Four Days In, A Trio of Local Filmmakers Are Already All The Rage at The 2013 Sundance Film Festival

The 2013 Sundance Film Festival is only four days into its 11-day run, but three local filmmakers have already made their presence felt at the affair, long noted as a launchpad for the film industry’s future heavyweights.

Yesterday, North Texas-based filmmakers David Lowery, James M. Johnston and Toby Halbrooks received the festival’s Indian Paintbrush Producer’s Award, and the $10,000 grant that comes with it, in honor of their festival entry Ain’t Them Bodies Saints, which has already been called “the next Beasts of the Southern Wild and “a wholly engrossing and impressive piece of work that the movie world will be talking about all year long” in early festival reviews, many of which also favorably compare director Lowery to a young Terrence Malick.

Also receiving copious amounts of praise for his work on the Shreveport-shot film — a low-budget affair starring Casey Affleck, Rooney Mara and Ben Foster — is local musician Daniel Hart, who composed the film’s score and who, like Halbrooks, is a former member of the Polyphonic Spree.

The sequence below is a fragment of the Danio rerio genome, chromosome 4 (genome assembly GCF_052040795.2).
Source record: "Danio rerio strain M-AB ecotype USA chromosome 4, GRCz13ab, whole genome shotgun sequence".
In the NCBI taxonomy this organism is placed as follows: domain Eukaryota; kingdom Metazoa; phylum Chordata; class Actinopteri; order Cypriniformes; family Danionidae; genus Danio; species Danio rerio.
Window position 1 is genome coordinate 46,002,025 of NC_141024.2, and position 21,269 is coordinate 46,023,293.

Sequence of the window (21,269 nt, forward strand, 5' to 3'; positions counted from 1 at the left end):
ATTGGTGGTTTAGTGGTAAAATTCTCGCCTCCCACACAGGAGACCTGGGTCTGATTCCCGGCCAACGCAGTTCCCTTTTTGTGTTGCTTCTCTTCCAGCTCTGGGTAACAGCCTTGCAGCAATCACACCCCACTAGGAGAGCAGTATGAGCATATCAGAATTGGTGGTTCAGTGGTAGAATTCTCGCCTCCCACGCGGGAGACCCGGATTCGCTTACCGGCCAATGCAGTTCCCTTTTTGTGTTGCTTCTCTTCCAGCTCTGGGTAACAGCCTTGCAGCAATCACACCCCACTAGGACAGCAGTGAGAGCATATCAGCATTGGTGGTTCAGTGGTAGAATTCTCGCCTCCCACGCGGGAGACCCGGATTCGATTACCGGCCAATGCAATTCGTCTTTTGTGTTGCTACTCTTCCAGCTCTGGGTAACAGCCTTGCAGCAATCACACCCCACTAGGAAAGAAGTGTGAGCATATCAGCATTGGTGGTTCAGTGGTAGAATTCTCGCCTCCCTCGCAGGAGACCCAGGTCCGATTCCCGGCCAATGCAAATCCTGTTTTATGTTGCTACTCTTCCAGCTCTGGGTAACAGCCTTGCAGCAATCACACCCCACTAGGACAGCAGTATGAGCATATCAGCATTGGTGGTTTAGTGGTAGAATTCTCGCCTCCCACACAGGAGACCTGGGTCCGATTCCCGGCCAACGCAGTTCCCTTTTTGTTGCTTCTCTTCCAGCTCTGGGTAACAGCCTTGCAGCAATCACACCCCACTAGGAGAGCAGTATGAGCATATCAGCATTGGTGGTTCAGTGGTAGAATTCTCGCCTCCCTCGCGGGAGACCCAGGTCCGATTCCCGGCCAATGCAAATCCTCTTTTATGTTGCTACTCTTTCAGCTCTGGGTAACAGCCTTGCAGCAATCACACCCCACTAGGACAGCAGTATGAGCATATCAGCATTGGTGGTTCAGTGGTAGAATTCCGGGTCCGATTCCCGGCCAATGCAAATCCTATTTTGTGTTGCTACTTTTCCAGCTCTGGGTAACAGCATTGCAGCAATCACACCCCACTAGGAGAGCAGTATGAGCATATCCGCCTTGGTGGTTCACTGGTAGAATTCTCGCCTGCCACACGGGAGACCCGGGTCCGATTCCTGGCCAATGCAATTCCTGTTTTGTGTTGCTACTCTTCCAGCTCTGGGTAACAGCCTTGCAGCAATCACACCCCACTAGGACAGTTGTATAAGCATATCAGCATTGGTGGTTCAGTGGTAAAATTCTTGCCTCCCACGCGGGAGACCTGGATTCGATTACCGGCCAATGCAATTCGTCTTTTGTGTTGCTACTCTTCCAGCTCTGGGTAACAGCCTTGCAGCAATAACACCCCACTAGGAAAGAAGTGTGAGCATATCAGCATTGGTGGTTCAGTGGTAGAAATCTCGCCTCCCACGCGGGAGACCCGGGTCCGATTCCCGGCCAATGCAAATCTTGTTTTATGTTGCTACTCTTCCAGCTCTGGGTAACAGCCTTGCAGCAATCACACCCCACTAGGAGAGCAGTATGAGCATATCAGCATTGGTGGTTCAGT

Local may also recognize Lowery and Halbrooks’ work from the two most recent Sarah Jaffe music videos, “Glorified High” and “Mannequin Woman.”

It should be noted, of course, that all this adulation was essentially to be expected. Heading into this year’s festival, Variety named Lowery and the production tandem of Johnston and Halbrooks to its recent 10 Directors to Watch and 10 Producers to Watch lists, respectively.

What’s not yet known, however, is what all this praise will mean for All Them Bodies Saints‘ long-term future — in the States, at least. The film’s international rights have already been scooped up by The Weinstein Company, but its domestic distribution rights remain as-yet-undetermined.

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